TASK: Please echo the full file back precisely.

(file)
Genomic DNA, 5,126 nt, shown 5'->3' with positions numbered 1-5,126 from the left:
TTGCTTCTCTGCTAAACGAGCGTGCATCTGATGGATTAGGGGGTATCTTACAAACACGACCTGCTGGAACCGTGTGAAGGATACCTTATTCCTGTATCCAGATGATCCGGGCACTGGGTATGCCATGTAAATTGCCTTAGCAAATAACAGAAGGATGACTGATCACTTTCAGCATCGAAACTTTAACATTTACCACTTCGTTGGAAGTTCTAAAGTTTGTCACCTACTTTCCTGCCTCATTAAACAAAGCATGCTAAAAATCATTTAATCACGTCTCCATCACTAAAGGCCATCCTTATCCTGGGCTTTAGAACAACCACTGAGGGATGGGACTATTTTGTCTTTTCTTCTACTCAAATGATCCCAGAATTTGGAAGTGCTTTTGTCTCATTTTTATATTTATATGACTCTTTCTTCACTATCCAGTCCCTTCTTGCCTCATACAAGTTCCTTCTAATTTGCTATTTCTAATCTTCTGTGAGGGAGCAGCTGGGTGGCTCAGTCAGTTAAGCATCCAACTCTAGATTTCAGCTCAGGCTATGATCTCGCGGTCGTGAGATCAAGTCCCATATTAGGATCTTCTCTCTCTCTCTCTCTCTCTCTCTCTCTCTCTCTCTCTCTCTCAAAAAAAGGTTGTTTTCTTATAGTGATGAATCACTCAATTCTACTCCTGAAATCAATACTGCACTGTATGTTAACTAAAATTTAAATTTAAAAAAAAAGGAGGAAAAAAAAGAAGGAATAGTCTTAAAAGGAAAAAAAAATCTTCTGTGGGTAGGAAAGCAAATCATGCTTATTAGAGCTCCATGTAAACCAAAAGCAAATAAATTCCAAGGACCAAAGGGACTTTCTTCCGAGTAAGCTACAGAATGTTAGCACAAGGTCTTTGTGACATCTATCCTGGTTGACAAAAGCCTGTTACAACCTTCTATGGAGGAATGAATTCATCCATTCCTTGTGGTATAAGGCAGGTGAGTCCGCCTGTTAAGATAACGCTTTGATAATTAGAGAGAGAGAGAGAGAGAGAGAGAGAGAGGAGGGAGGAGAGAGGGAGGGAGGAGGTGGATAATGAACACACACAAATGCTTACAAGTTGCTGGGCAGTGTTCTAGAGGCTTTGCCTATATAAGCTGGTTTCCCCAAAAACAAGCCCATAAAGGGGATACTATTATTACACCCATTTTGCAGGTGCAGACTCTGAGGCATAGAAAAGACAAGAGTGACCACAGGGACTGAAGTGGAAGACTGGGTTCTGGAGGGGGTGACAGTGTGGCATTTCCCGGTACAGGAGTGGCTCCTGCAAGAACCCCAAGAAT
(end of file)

Genomic DNA, 5,126 nt, shown 5'->3' with positions numbered 1-5,126 from the left:
TTGCTTCTCTGCTAAACGAGCGTGCATCTGATGGATTAGGGGGTATCTTACAAACACGACCTGCTGGAACCGTGTGAAGGATACCTTATTCCTGTATCCAGATGATCCGGGCACTGGGTATGCCATGTAAATTGCCTTAGCAAATAACAGAAGGATGACTGATCACTTTCAGCATCGAAACTTTAACATTTACCACTTCGTTGGAAGTTCTAAAGTTTGTCACCTACTTTCCTGCCTCATTAAACAAAGCATGCTAAAAATCATTTAATCACGTCTCCATCACTAAAGGCCATCCTTATCCTGGGCTTTAGAACAACCACTGAGGGATGGGACTATTTTGTCTTTTCTTCTACTCAAATGATCCCAGAATTTGGAAGTGCTTTTGTCTCATTTTTATATTTATATGACTCTTTCTTCACTATCCAGTCCCTTCTTGCCTCATACAAGTTCCTTCTAATTTGCTATTTCTAATCTTCTGTGAGGGAGCAGCTGGGTGGCTCAGTCAGTTAAGCATCCAACTCTAGATTTCAGCTCAGGCTATGATCTCGCGGTCGTGAGATCAAGTCCCATATTAGGATCTTCTCTCTCTCTCTCTCTCTCTCTCTCTCTCTCTCTCTCTCTCTCAAAAAAAGGTTGTTTTCTTATAGTGATGAATCACTCAATTCTACTCCTGAAATCAATACTGCACTGTATGTTAACTAAAATTTAAATTTAAAAAAAAAGGAGGAAAAAAAAGAAGGAATAGTCTTAAAAGGAAAAAAAAATCTTCTGTGGGTAGGAAAGCAAATCATGCTTATTAGAGCTCCATGTAAACCAAAAGCAAATAAATTCCAAGGACCAAAGGGACTTTCTTCCGAGTAAGCTACAGAATGTTAGCACAAGGTCTTTGTGACATCTATCCTGGTTGACAAAAGCCTGTTACAACCTTCTATGGAGGAATGAATTCATCCATTCCTTGTGGTATAAGGCAGGTGAGTCCGCCTGTTAAGATAACGCTTTGATAATTAGAGAGAGAGAGAGAGAGAGAGAGAGAGAGGAGGGAGGAGAGAGGGAGGGAGGAGGTGGATAATGAACACACACAAATGCTTACAAGTTGCTGGGCAGTGTTCTAGAGGCTTTGCCTATATAAGCTGGTTTCCCCAAAAACAAGCCCATAAAGGGGATACTATTATTACACCCATTTTGCAGGTGCAGACTCTGAGGCATAGAAAAGACAAGAGTGACCACAGGGACTGAAGTGGAAGACTGGGTTCTGGAGGGGGTGACAGTGTGGCATTTCCCGGTACAGGAGTGGCTCCTGCAAGAACCCCAAGAAT